A child’s smile can melt their parents’ hearts, however getting a child to look after their teeth can be a parent’s nightmare. From making up nursery rhymes to showing cartoons of dinosaurs brushing their teeth to tales of the tooth fairy – ensuring your little one has perfect pearl whites is no easy feat. Here are the three key dental health factors for children that all mums and dads need to consider…
Sugary food and drinks create an acidic environment for bacteria to thrive on. The bacteria then start to demineralise the tooth’s surface, in other words, the tooth starts to decay. If consumed in high amounts, fizzy and citric drinks, such as lemonade, can also erode your child’s teeth and alter their shape and height as a consequence. This happens especially with children who tend to hold the drink in their mouths for a few seconds before swallowing it. Drinking through a straw can help protect their teeth from eroding.
So does that mean you should not feed your child any sugar? No, it does not! It is the frequency of sugar rather than the quantity of sugar that parents should worry about. The more frequent the sugar attack the higher the chance of tooth decay. For example, if you give your child five Mars bars to eat, it is better that he/she eats all five Mars bars in one go than to spread them out during the day because the latter causes five sugar attacks, whilst the former causes one sugar attack. Though we don’t recommend giving them that amount at all.
Any snacks or drinks between main meals should be non-sugary ones. So don’t deprive your children from sugary foods/drinks, just be clever about the timing!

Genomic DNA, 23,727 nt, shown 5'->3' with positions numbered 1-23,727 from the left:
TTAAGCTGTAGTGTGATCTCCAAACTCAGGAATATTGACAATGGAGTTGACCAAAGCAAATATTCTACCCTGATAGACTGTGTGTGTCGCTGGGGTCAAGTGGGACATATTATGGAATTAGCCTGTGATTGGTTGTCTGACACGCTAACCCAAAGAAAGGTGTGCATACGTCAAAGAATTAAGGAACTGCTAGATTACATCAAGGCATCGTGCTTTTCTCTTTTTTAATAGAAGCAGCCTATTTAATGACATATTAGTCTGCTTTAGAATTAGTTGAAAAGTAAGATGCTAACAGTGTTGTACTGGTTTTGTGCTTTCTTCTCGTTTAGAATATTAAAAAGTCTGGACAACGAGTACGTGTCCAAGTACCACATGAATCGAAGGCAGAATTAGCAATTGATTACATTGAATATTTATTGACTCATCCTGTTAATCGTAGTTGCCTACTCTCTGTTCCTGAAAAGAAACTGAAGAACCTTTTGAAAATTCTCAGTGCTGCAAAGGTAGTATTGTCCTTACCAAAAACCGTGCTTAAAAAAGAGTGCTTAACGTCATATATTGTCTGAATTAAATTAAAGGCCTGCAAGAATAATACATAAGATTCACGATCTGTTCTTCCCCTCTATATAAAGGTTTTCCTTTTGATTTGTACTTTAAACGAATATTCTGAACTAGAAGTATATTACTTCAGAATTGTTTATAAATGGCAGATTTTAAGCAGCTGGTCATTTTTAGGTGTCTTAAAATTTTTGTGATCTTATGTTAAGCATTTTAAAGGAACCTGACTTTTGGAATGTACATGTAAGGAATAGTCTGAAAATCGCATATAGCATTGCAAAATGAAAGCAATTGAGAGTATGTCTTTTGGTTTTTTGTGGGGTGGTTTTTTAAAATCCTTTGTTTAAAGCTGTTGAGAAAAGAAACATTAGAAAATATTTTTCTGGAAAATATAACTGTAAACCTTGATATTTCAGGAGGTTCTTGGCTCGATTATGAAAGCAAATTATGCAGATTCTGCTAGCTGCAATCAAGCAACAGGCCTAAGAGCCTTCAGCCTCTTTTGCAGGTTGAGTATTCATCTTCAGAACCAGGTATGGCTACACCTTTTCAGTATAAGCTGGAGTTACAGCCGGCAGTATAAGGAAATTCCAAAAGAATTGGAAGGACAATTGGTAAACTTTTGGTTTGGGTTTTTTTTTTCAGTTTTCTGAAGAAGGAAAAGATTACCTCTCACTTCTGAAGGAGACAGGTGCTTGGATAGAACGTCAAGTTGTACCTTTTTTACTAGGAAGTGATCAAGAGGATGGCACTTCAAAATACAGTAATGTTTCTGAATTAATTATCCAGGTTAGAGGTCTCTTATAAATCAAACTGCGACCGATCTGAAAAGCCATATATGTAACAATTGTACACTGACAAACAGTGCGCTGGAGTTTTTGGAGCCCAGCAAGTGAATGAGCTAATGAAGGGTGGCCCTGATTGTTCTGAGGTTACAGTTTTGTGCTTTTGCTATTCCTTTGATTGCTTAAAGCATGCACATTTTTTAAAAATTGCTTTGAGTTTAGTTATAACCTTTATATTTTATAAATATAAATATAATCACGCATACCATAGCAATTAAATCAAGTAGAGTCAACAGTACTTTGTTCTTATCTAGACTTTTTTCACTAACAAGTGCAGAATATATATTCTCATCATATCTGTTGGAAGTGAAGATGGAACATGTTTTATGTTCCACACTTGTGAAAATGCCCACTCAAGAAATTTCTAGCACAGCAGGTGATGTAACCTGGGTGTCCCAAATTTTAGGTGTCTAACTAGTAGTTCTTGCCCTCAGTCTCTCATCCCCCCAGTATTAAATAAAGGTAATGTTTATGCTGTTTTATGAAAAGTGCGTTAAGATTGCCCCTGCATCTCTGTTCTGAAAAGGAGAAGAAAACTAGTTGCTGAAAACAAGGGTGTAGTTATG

Here’s a list of food/drinks which are sugary:
1) Fizzy drinks such as Coca-cola and Sprite
2) Any juice (yes even fresh juice causes tooth decay if consumed frequently)
4) Flavoured water
6) Biscuits & cookies
7) Chocolates, sweets, cakes
8) Muffins and pastries
9) Cereal bars
10) Dried fruits such as dried raisins
11) Flavoured yoghurts
13) Fresh fruit
ORAL HYGIENE ROUTINE
Children should make it a habit to brush their teeth twice a day, everyday with fluoride toothpaste. This keeps their teeth clean as well as maintains the health of their gums. The fluoride in the toothpaste plays an important role in remineralising and strengthening the enamel, which is the first outer layer of the tooth. The quantity of fluoride present in toothpastes is a small amount and will not harm your child if they swallow small amounts of it by mistake.
Children up to six years of age should use children’s toothpaste and their brushing should be supervised by their parents. Children aged six and above can switch to using adult’s toothpaste.
What about flossing? A good time for your child to floss is when all his/her adult teeth have come through. This will vary from one person to the next but the average age is 13.
Easy tips on brushing teeth:
- Brush your teeth for two minutes
- Use a small headed toothbrush (the smaller the head the easier it will be to reach all corners of your mouth and teeth)
- The bristles of the brush should be soft to medium
- Apply gentle pressure when brushing your teeth to avoid abrading your teeth
- Brushing twice to three times a day is sufficient, do not over do it to avoid tooth abrasion
- The best technique for tooth brushing is by holding your brush at a 45-degree angle to your gums and making small circular movements as you go along from tooth to tooth. Brush the outer and inner tooth surfaces, back molars and your tongue
REGULAR DENTAL CHECK-UPS
Bringing your child regularly to the dentist from an early age has many benefits:
– It reduces anxiety as the child grows up
– It enables the dentist to monitor and maintain the health of your child’s teeth and gums
– It allows the dentist to advise the child and parents on diet and oral hygiene
– It enables the dentist to spot problems early on and so prevent extensive or more complicated treatment in future
– It allows the dentist to spot the need for braces
– It allows the dentist to apply concentrated fluoride varnish on your child’s teeth to reduce the risk of teeth decay
Words: Dr. Maysoon Abdulmajeed, Clinical Director and lead General Dentist at Just White Dental Clinic
Image: Okiadi S/S14